I started my first business in 2013, and in 2018, I decided that I was ready to move on to something new. Then I had a crazy thought: could I sell what I’ve created? From the first thought of wanting to sell, to preparing the listing and vetting offers, navigating contract negotiations, and then transitioning ownership – it took nearly two years to sell and I learned a lot in the process.
As someone with zero business experience when I started, I sometimes have to pinch myself when I think about the fact that I was able to build a sellable business from scratch – oh, and did I mention that I sold it without the use of a broker? Happy to share that story another day!
One of the most important things I learned by selling my business is that you have to prepare early – ideally before you decide to sell. However, most small business owners and entrepreneurs have never sold a business before, so it’s difficult to know how to prepare!
Based on my experience, here are the top three things you should do if you want to sell your business someday.
1. Streamline your process.
In the first couple of years in my (now sold) business, I spent a lot of time and money experimenting with different platforms, funnels, and softwares. I had more than a dozen freebies. My sales process was piecemeal. I was learning as I went. This is a great way to find out what works but you don’t want to (and might not even be able to) hand off a business that is a mess.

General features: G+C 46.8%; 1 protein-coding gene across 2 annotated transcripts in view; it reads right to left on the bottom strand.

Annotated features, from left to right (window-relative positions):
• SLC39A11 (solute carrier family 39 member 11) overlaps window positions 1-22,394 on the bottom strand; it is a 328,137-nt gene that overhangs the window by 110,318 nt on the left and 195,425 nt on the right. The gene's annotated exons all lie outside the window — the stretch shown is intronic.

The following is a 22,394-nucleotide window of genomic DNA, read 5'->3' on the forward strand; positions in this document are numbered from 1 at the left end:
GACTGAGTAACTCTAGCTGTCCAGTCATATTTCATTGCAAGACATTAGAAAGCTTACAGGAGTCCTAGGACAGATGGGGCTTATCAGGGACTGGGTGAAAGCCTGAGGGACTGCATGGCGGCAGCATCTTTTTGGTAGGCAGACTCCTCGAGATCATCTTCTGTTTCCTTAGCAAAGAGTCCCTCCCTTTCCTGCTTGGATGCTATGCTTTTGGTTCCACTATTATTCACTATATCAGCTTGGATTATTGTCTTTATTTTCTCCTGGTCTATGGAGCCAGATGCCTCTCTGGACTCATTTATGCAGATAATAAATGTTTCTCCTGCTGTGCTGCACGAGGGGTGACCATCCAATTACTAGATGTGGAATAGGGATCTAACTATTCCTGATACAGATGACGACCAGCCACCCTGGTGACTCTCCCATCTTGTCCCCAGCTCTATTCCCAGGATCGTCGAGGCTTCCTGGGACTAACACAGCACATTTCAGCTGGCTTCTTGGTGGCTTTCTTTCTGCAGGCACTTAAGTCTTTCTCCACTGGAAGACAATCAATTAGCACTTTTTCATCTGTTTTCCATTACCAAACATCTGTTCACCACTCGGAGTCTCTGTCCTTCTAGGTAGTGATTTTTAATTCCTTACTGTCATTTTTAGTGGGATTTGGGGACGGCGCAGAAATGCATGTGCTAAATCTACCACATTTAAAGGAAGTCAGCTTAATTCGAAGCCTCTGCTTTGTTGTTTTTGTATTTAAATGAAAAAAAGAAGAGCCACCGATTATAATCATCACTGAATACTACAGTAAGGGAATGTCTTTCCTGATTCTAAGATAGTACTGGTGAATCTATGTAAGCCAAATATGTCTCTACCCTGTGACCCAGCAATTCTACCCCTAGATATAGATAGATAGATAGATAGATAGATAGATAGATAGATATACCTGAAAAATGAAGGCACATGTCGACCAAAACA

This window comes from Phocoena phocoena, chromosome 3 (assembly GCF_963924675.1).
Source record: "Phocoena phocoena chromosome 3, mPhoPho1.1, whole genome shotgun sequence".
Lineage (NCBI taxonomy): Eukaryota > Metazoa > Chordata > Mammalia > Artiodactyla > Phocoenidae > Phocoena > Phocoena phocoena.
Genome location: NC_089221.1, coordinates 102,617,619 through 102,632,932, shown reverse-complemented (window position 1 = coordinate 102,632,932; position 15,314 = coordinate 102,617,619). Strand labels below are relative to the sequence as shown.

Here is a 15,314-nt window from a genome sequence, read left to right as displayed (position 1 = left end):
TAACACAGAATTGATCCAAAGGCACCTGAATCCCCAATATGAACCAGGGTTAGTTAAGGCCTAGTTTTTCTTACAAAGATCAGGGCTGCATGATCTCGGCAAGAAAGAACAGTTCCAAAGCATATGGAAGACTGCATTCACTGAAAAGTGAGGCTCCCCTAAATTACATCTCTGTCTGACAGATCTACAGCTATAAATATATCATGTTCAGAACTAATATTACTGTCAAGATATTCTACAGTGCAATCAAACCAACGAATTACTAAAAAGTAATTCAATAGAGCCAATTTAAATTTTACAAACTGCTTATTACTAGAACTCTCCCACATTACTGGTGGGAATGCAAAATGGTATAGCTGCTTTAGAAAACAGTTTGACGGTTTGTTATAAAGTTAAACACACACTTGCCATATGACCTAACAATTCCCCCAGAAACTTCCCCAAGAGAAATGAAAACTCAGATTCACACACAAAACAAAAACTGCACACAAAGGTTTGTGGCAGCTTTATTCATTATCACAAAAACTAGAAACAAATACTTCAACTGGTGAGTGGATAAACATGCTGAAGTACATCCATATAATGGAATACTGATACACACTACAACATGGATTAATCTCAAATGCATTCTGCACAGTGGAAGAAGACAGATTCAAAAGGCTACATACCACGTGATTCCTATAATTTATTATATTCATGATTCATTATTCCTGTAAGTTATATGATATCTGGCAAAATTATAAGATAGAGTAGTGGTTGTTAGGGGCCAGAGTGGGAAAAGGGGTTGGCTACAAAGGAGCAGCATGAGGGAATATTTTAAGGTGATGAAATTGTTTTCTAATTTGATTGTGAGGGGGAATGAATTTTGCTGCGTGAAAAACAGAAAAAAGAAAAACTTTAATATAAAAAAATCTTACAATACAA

Tip number one is to clean up your process for lead generation, auto responders, and anything else you’ve played around with so that the systems you have in place become a selling point. Every step of your process needs to be documented so that the new team can easily take over.
Even if you don’t end up selling your business, this will help you show up as a more effective CEO (think of it like organizing your virtual office space).
2. Get organized.
When’s the last time you organized your documents and images? Are your passwords stored on a sticky note? Are any of your business passwords also the same as your personal bank account password? Eeeek, don’t do that!
When someone buys your business, they are buying all of your assets and they will need to know where to find them. When you’re caught up in the day to day of running a business, it’s so easy to let everything pile up (does anyone else let most of their documents live in the downloads folder?). Similar to streamlining your process, getting organized will enable you to be more efficient in your business now, and it’s essential to ensuring that you can easily hand over your assets to the new owner.
3. Build and nurture relationships.
When someone buys your business or brand, they are buying the relationships you’ve created. You’re probably already focusing on building relationships with potential clients and others in your industry. Just make sure that once you decide to sell, you don’t drop the ball on continuing to build relationships with new clients and partners and nurturing the ones that already exist. Check in with your past clients, look for new ways to collaborate and keep giving value up until the day that the deal is done and the new ownership has taken over!
Building a sellable business takes work and it takes planning, but here’s the good news – all of these tips are also everyday good business practices, too!
How this female entrepreneur is saving her event planning company